Wednesday, October 16, 2013

Chasm between Saudi Arabia and the US may not be in foreign policy but in disagreements over Gulf states internal affairs

"...On the editorial pages of Saudi newspapers, columnists have sounded familiar themes with new levels of intensity: The Gulf is being shut out of regional negotiations. The United States was duped on Syria and Iran. The Gulf needs to adopt a more muscular, unilateral approach to safeguard its own interests, and it should cultivate new security patrons to compensate for U.S. capriciousness, perfidy, and retreat from the region. But what does this latest round of hand-wringing, protest, and introspection really mean in terms of new directions in Saudi foreign policy?If history is any guide, Saudi Arabia, and the Gulf more generally, will continue to pursue policies that align with the broad contours of U.S. strategy—but with a creeping preference for hedging and unilateralism that will, in some cases, clash with U.S. interests. It is in the Gulf’s domestic landscape that the sharpest breaks between Saudi and U.S. views are emerging: regional tensions have enabled a harsh security campaign against a wide range of dissidents, the rise of sectarianism, and the troubling use of censorship.A key trigger for the recent round of misgivings in the Gulf was Washington’s tepid and confusing approach to the Egyptian military’s ejection of the Muslim Brotherhood government, which had been in power in Egypt since June 2012..... On top of the Egypt debacle, Obama’s decision not to take military action against Syria and the U.S. administration’s acceptance of a Russian-backed deal to dismantle the country’s chemical weapons stockpiles further shook Saudi policy.... In the initial wake of the Syrian chemical weapons attack in August 2013, pro-government Saudi commentators seemed relieved that Obama had “finally decided to enforce his redline” and launch a military strike that would decapitate the regime... "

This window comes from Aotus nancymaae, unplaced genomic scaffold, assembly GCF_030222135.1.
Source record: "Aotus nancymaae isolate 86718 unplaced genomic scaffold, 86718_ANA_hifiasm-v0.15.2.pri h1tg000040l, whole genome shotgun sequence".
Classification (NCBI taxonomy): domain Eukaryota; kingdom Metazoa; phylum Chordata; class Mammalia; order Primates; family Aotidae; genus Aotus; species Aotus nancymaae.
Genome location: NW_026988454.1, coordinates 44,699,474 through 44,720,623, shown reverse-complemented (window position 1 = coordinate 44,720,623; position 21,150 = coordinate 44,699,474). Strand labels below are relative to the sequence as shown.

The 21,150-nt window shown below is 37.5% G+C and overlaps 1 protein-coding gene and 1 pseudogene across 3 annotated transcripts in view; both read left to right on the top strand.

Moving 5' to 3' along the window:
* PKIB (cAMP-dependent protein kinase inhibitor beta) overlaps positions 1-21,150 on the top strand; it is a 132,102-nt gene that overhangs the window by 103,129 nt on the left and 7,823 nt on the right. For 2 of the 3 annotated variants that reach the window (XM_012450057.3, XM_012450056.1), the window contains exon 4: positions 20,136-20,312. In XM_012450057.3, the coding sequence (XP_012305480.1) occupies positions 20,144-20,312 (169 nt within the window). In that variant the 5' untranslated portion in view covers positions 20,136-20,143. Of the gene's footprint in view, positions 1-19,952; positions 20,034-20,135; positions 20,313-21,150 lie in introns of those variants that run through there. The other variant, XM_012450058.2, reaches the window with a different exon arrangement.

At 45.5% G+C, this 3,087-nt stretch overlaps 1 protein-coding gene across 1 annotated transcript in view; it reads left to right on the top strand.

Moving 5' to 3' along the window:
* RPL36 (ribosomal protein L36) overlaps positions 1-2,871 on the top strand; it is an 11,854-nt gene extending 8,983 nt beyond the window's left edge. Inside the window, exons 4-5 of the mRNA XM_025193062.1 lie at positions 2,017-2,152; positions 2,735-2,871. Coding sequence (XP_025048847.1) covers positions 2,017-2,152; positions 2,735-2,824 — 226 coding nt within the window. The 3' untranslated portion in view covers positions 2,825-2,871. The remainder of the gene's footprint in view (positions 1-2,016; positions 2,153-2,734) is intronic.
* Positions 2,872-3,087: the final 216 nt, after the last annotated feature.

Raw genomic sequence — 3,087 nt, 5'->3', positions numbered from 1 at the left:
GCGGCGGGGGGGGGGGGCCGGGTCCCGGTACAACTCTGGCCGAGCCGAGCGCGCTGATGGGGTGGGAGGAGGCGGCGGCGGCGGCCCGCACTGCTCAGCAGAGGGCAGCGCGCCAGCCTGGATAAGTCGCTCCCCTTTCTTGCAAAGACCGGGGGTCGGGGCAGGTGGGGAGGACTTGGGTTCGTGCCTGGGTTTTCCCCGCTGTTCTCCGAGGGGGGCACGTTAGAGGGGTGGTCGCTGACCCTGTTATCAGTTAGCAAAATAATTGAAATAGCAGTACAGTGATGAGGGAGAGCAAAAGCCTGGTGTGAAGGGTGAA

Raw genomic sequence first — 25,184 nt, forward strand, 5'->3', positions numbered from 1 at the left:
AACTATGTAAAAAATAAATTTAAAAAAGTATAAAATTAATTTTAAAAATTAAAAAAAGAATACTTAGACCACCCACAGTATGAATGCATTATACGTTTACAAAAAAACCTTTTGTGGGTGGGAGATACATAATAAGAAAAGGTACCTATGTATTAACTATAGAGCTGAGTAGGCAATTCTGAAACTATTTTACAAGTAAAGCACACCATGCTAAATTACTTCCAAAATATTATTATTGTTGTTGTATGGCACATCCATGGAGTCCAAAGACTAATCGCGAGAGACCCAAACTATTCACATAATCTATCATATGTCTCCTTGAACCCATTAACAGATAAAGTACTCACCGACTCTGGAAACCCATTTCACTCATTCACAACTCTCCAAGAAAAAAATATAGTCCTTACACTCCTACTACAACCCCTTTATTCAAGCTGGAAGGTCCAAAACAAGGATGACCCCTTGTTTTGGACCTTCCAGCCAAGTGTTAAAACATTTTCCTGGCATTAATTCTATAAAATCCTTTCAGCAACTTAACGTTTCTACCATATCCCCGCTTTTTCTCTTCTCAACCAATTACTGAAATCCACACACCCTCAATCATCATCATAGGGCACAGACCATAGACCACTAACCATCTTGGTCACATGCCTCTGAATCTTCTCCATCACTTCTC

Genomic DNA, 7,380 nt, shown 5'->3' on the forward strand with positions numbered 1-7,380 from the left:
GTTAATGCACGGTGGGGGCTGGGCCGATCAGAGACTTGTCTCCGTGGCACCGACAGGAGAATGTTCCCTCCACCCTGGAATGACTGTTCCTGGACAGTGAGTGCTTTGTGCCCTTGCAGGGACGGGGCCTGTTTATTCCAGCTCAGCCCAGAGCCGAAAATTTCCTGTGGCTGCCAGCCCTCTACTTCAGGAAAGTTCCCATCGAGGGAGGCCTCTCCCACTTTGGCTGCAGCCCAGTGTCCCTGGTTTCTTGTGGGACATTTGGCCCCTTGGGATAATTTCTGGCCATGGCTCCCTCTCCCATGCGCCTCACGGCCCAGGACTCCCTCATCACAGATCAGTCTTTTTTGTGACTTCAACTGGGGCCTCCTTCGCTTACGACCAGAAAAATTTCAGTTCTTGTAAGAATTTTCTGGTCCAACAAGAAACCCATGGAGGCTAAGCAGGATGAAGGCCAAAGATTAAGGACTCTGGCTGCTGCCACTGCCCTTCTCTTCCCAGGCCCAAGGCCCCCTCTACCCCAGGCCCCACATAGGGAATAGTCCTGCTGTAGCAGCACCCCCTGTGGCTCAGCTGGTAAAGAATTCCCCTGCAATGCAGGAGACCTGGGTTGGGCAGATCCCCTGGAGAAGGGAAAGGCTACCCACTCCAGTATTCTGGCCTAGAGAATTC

No comments: